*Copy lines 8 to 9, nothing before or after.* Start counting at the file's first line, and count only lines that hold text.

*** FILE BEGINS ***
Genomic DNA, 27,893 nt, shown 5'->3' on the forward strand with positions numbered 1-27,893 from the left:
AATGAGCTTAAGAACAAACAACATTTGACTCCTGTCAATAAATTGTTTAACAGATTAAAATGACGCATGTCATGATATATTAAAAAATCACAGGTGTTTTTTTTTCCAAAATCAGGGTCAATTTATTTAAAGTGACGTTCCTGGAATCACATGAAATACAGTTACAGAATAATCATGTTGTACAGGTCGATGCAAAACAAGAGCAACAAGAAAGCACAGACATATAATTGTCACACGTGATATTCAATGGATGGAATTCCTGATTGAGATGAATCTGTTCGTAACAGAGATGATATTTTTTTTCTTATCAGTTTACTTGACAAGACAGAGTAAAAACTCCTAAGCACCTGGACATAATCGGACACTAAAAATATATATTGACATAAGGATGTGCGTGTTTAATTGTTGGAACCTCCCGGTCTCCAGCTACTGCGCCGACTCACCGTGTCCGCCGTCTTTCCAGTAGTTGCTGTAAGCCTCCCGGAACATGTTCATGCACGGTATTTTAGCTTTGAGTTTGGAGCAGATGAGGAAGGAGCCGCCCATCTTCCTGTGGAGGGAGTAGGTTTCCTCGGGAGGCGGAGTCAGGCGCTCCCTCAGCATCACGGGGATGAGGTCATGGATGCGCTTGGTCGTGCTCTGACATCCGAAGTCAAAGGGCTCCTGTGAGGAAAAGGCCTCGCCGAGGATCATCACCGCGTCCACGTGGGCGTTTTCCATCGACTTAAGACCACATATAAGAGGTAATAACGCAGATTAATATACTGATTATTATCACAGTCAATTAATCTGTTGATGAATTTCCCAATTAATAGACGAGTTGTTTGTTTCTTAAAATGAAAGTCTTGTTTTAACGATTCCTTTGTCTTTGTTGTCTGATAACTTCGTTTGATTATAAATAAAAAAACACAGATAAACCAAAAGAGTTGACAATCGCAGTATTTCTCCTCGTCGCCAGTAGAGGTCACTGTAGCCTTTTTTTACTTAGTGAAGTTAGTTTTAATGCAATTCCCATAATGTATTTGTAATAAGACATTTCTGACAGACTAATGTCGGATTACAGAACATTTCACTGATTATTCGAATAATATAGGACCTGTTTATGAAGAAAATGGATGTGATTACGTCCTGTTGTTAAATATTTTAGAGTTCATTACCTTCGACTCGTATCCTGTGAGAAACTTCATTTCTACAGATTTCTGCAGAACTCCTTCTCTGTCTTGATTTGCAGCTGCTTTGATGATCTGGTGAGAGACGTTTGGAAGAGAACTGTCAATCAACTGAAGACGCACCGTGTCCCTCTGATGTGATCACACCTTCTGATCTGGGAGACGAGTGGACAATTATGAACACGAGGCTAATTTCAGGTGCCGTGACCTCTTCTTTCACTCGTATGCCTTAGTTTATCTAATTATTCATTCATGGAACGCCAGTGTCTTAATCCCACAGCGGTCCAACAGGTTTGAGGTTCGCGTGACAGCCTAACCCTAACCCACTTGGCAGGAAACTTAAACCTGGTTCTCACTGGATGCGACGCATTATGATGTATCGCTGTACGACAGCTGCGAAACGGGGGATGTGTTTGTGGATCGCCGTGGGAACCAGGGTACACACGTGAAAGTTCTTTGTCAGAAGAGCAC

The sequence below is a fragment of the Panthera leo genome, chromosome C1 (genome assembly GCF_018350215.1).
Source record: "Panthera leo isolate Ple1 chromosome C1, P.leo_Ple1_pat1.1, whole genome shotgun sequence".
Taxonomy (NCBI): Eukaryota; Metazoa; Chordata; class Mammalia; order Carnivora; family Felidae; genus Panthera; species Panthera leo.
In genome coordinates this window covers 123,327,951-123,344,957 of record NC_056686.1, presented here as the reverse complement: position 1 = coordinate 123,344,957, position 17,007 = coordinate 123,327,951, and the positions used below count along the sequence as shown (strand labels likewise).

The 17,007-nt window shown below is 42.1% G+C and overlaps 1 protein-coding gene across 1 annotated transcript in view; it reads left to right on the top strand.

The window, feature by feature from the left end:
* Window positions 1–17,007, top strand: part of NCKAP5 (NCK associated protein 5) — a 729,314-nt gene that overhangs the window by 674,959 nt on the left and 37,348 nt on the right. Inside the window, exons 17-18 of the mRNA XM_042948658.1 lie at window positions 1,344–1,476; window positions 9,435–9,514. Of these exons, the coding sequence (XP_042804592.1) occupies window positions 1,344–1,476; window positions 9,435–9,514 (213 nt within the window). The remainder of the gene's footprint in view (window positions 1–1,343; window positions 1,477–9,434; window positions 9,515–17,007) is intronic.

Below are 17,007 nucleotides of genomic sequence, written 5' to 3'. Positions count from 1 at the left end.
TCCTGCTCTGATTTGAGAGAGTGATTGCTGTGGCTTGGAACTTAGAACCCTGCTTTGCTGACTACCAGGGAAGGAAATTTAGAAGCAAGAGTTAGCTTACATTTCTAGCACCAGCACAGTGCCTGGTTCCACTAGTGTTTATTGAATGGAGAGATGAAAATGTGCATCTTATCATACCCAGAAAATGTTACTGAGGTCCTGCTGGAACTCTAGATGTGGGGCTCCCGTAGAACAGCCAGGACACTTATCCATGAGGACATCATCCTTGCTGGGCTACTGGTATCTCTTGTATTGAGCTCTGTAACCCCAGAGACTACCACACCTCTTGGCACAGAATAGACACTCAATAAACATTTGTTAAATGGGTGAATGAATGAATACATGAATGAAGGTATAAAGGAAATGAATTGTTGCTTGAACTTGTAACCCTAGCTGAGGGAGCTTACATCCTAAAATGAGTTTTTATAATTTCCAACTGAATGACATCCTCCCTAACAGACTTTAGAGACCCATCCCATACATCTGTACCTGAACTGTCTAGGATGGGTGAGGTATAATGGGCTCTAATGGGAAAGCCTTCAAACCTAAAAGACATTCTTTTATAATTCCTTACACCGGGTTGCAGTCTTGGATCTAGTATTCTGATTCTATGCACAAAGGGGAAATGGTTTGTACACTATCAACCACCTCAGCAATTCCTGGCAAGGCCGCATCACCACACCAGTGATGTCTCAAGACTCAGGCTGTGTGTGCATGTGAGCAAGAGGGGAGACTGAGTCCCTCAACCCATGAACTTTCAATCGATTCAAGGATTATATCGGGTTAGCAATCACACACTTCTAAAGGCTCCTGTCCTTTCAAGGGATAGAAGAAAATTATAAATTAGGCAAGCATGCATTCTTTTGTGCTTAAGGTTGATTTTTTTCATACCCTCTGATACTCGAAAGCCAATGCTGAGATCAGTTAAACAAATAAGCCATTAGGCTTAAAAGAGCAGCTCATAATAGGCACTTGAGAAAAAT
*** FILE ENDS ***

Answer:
The window, feature by feature from the left end:
* Window positions 1–17,007, top strand: part of NCKAP5 (NCK associated protein 5) — a 729,314-nt gene that overhangs the window by 674,959 nt on the left and 37,348 nt on the right. Inside the window, exons 17-18 of the mRNA XM_042948658.1 lie at window positions 1,344–1,476; window positions 9,435–9,514. Of these exons, the coding sequence (XP_042804592.1) occupies window positions 1,344–1,476; window positions 9,435–9,514 (213 nt within the window). The remainder of the gene's footprint in view (window positions 1–1,343; window positions 1,477–9,434; window positions 9,515–17,007) is intronic.